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Protein folding is dependent on the formation and persistence of simple loops early in folding. Ease of loop formation and persistence is believed to be dependent on the steric interactions of the residues involved in loop formation. We have previously investigated this factor in the denatured state of iso-1-cytochrome c using a five amino acid insert in front of a unique histidine in the N-terminal region of the protein. Previously, we reported that the apparent pKa of loop formation for the most flexible (all Gly) and least flexible (all Ala) insert were within error the same. We evaluate whether this observation is due to differences in the persistence of loop contacts or due to effects of local sequence sterics and main chain hydration on the persistence length of the chain. We also test whether sequence order affects loop formation. Here we report kinetic results coupled to further mutagenesis of the insert to discern between these possibilities.
We find that the amino acid, glycine versus alanine, next to the loop forming histidine has a dominant effect on loop kinetics and equilibria. A glycine in this position speeds loop breakage relative to alanine resulting in less stable loops. At high % Gly in the insert, rates of loop formation and breakage exactly compensate leading to a leveling out in loop stability. Loop formation rates also increase with glycine content, inconsistent with poly-Gly segments being more extended than previously suspected due to main chain hydration or local sterics. Unlike loop breakage rates, loop formation rates are insensitive to local sequence. Together these observations suggest that contact persistence plays a more important role in defining the folding code than rates of loop formation.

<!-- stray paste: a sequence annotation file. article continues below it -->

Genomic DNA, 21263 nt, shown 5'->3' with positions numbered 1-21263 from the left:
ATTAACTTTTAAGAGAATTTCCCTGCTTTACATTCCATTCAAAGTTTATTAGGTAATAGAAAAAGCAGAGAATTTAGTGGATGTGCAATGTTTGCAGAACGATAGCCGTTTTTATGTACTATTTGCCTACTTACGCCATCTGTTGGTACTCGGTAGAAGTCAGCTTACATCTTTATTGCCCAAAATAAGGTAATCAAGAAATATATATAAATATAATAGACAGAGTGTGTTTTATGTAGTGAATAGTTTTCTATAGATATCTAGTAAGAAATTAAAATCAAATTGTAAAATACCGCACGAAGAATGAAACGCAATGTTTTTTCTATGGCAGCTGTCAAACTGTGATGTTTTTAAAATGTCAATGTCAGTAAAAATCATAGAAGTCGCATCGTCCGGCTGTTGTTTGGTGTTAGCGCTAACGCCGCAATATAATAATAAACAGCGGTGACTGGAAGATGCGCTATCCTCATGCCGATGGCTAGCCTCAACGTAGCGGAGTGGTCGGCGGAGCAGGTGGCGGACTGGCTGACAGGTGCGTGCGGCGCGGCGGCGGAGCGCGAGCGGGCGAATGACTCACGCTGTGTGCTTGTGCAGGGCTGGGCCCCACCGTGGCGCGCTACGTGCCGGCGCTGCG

The denatured state of a protein is the starting point for folding a protein to its native structure which confers its function. Early studies on denatured proteins indicated that disordered polypeptides had properties consistent with a random coil.1 However, it is now widely accepted that protein denatured states contain non-random structure.2,3 Non-random structure results in part from the intrinsic bias of the polypeptide chain toward extended structures such as the polyproline II helix.2,4,5 Structural data, particularly from NMR studies of denatured proteins, and computational studies demonstrate the presence of persistent secondary structure and hydrophobic clusters under denaturing conditions.6–13 Thermodynamic approaches to characterizing protein denatured states also show strong deviations from the properties expected for a random coil.14–16 For example, ionic interactions within residual structures can stabilize protein denatured states by 1 to 4 kcal/mol.14,16–22 These non-random electrostatic interactions have been shown to influence the kinetics of protein folding.17,22 Although, in other cases, mutations which destabilize residual native-like structure have no effect on folding rates.23 Thus, non-random structure in the denatured state of a protein can clearly influence the folding process, but does not always do so. Still, stable residual structures present in the denatured state ensemble have the potential to dictate early nucleation events, which in turn guide the denatured polypeptide down the ‘folding funnel’, limiting the “walk across conformational space” towards a thermodynamic minimum. In so doing, non-random structures can greatly increase protein folding efficiency,24 thereby satisfying Levinthal’s Paradox. Unfortunately, the question of how this increased efficiency is accomplished is still not fully understood.